Imagine you are in a room full of highly technical engineers. You are an employee of engineering Research Company that is presenting to a group of outside company engineers on various research topics that the engineering companies will be paying for. You present with a technical PowerPoint presentation and a wave of stress is travelling through your body. You have presented in this forum before and you expect some pointed questions, cynical remarks, sarcasm, and sometimes some playful humor. At the back of the room sit your peers, awaiting their turn to present.
I attended this meeting as one of the outside company engineers. The consultants who were presenting ranged in experience levels from a few years through to the PhD’s with an abundance of experience. The presentation skills ranged from people who were comfortable presenting, could remain calm during the question period and provide good answers, through to the other end of the scale where there were presenters scared to death, sounding like they were on the verge of breaking down, and couldn’t answer questions very well. Age and experience did not seem to be a factor. A few of the younger speakers coped quite well, and I suspect they had gained experience and training at college and other venues.
What can we learn from this?
1) Culture of helpfulness – As the presenters were challenged and questioned they occasionally “froze” trying to understand the technical question and also to try to answer it with adequate detail. I hate to see anyone put on the spot struggling to answer a question (I have been there too many times myself) and it made me feel good to hear the presenter peers at the back of the room “jumping in” to help clarify the intent of the question and to also help provide some additional information and answer it.
This is an excellent culture of employees who have an inherent instinct to help each other and make sure that they are all successful. This in turn makes sure the image of the research/consulting company is maintained. Imagine if these were employees who were working in a festering, conflict ridden workplace. Can you imagine the peers sitting in the back of the room smirking at the presenter “crashing and burning” up front and thinking to themselves, “glad its not me”. As an engineer in the audience being encouraged to spend my company’s money on research, how would I feel if the presenters were not able to answer questions? Maybe I would advise my company that we could put our limited resources elsewhere.
Exceptional workplaces have a strong focus on making sure employees have good communication skills, have a sense of balanced fun and respect, trust each other, and will do anything to help each other and advance the company.
2) Death by public speaking – The second visual I have from this meeting was a relatively young consultant presenting. It was an image I have seen before in different forums and it haunts me. The presenter appeared scared to death of speaking in front of an audience. He was nervously coughing and clearing his throat as if he had inhaled a mouthful liquid. His presentation was about 20 minutes long, and I have no doubt that it was a slow drowning. His coughing progressed to the extent that one of the audience engineers went outside and got him a bottle of water. As he went through his presentation his voice got more and more stressed and he sounded like he was on the verge of breaking down. During the question and answer period his peers helped him out, but I was very glad when he was finished.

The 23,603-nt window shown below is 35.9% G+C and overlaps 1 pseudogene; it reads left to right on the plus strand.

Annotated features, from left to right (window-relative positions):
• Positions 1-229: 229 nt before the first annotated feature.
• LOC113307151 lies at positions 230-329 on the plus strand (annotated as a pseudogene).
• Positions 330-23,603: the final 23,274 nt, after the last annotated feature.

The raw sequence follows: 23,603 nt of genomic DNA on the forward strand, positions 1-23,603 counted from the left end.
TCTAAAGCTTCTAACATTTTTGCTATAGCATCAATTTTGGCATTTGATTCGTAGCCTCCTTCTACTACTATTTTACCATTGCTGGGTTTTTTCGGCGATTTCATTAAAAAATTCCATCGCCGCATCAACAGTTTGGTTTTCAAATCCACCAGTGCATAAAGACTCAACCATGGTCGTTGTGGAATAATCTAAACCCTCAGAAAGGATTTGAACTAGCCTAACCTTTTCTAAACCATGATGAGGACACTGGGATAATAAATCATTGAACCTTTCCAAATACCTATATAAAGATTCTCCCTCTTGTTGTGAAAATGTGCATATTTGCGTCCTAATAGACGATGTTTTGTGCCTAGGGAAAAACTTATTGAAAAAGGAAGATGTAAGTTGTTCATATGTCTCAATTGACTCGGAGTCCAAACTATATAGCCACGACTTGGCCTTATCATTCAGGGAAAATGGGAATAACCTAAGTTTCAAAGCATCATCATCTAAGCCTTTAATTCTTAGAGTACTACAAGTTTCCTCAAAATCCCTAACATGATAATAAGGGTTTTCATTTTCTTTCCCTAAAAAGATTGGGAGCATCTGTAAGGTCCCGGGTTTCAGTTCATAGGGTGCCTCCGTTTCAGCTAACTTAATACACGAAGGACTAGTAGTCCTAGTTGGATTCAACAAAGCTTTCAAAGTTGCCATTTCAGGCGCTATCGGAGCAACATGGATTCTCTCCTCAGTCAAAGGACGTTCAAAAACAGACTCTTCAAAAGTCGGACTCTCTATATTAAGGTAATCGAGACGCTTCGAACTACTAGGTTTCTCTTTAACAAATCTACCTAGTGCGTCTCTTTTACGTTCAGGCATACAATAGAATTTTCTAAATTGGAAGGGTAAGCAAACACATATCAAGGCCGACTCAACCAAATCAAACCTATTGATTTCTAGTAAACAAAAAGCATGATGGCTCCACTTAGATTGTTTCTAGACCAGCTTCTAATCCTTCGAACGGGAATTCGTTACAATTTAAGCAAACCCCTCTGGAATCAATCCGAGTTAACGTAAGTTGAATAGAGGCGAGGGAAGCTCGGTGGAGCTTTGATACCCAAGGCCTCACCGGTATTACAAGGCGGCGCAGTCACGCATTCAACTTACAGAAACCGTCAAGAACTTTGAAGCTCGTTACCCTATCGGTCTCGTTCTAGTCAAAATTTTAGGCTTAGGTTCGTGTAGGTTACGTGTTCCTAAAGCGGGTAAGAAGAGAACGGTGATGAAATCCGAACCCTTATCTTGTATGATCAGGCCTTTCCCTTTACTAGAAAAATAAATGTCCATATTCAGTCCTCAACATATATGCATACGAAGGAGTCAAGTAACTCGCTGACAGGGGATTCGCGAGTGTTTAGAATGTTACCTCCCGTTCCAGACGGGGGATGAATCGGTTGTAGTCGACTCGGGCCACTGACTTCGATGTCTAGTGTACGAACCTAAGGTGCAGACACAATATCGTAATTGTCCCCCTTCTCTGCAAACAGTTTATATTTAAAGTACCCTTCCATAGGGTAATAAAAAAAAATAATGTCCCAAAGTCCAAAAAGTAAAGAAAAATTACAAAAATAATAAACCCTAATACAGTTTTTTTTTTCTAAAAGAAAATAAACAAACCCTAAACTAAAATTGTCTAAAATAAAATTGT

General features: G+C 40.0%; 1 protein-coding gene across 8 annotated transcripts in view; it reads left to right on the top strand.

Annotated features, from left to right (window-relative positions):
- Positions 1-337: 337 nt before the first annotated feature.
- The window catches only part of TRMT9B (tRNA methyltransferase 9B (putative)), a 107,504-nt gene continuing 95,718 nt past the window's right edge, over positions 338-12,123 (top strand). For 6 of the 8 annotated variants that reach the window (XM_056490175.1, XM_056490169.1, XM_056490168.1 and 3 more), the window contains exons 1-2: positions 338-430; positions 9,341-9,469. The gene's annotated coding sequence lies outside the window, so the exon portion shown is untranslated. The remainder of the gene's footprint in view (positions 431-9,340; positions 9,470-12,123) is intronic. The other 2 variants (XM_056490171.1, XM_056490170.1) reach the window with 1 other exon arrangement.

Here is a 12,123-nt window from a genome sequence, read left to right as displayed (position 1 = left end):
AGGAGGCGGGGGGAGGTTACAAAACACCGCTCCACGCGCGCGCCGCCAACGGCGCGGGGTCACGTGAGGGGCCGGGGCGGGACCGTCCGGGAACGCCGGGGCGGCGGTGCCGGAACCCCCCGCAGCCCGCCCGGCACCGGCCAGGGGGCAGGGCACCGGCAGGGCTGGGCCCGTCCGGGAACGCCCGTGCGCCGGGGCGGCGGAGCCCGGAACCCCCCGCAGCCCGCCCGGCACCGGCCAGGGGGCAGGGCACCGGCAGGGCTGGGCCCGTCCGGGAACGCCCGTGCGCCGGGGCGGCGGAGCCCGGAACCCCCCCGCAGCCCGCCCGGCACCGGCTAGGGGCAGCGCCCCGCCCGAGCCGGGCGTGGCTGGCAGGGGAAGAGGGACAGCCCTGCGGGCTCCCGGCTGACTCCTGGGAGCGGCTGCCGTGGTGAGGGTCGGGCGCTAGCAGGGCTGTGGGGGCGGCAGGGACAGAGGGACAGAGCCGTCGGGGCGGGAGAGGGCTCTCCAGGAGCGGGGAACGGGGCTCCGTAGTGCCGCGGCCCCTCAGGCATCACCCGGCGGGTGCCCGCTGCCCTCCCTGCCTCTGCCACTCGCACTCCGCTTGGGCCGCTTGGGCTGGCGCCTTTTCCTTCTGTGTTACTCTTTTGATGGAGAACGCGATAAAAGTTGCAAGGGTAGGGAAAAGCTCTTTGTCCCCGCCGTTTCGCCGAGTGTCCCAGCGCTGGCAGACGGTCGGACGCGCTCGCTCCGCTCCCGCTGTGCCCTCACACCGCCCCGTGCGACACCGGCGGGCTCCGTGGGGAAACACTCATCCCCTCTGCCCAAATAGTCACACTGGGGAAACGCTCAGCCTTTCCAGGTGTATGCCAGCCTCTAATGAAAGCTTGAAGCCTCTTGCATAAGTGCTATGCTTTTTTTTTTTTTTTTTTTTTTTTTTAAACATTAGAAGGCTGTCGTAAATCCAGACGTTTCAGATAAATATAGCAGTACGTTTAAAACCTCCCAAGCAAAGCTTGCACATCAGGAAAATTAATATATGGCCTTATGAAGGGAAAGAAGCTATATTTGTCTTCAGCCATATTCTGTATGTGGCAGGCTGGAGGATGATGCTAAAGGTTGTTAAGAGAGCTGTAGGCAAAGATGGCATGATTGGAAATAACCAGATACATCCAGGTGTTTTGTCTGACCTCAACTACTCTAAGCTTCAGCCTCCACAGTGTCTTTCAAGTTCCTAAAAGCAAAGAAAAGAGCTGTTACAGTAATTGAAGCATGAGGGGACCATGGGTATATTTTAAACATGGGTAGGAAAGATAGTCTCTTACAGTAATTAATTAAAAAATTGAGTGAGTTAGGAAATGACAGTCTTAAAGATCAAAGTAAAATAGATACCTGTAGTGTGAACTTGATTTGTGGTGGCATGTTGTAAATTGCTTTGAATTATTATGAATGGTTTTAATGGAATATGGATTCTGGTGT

From a workplace excellence perspective we should not allow our employees to “crash and burn” like this. It is totally avoidable. There are organizations such as Toastmasters International where you can become a good speaker in six to twelve months and an exceptional speaker if you stay longer. The cost for six months public speaking training is in the order of the price of a tank-full of gas for your car (~$40). I know many companies who send their employees to this organization to help them succeed. Find a club in your neighborhood at www.toastmasters.org
3) You have to laugh – The third visual I have from this meeting was an experienced presenter trying to get a research project video to work in the PowerPoint presentation. The research project documentation included a high speed video of a large test explosion, which would show the explosion flame running through a flammable vapor cloud and transitioning into a fearful explosion. Explosion videos are one of the highlights of the presentations and everyone waited in anticipation. This was an explosion where things did not go as planned, and it produced explosion effects that caused the research engineers to inadvertently provide audible expletives in the video soundtrack. The presenter spent a minute or two trying to get the video to work, but it was unsuccessful.
One of his peers shouted out from the back, “you will need to act out the explosion” then someone else shouted out, “can you do an interpretative dance?” The presenter had the character where he could take the humorous comments in his stride, and the room erupted in laughter. With the laughter in the room the failure of the video became inconsequential and the presentation was continued without it. What I learnt from this is the presenter’s peers knew that the humor was appropriate for that specific presenter. They knew that he had a humorous demeanor and would “play” with their comments. I am sure you will agree with me that the comments would not have been appropriate for the previously described “stressed” presenter.
Humor is a great tool to have in a meeting or presentation, but be careful that it does not cross the line and hurt someone. If there is a single person in the room that will be impacted negatively by humor, it is not worth it.